Special Educational Needs Essay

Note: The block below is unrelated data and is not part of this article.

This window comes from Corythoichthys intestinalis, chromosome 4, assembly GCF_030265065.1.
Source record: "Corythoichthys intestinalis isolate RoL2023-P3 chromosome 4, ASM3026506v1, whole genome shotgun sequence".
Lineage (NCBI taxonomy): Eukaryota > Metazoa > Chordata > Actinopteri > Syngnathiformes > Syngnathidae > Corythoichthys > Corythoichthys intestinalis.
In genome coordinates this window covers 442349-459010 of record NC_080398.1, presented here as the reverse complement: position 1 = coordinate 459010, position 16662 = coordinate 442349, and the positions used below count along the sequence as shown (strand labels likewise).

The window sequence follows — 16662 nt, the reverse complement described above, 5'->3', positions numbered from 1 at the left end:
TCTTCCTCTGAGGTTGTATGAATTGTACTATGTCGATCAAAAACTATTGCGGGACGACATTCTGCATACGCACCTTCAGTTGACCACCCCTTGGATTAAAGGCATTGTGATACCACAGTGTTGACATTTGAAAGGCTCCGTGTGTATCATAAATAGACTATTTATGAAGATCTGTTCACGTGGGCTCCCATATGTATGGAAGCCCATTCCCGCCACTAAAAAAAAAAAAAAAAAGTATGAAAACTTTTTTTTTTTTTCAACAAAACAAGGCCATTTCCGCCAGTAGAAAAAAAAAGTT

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Special Educational Needs A history of special education In the early part of the 20th century, ideas about the provision of education for children with special needs were based on a medical model of ‘defects’. This model focused on difference rather than normality, on illness rather than well being, and particularly on the ‘problem’ with the child (Lewis, 1999). Children were given medically diagnosed categories with the emphasis on deficit rather than potential. Therefore, it is hardly surprising that education for children with special educational needs originally took the form of separate, special schools for those who were thought to need them. Psychometric testing by early psychologists (such as Cyril Burt) also confirmed this type of approach to disability and difference. The educational reforms of 1944 In 1944, significant reforms to the education system were brought into effect. Most of these reforms were directed at mainstream education and the provision of free education for all. The 1944 Act also addressed certain aspects of education for children with special needs. However, its approach to, and definitions of children with special needs was not as liberating as its prescriptions for education in general. The act still focused on a medical model of disability. It established eleven categories of ‘handicap’, and children falling into these categories were described in terms of the ‘treatment’ they could receive. Special schools were still seen as the most appropriate way to educate children with special needs, although limited recognition was given to the provision of education in mainstream schools. The 1944 act still referred to children who ‘suffered from a disability of mind or body’, and so clearly focused on special schools’ as catering for ‘handicapped’ children. Education through the 1960s and 70s In the 1960s and 70s,
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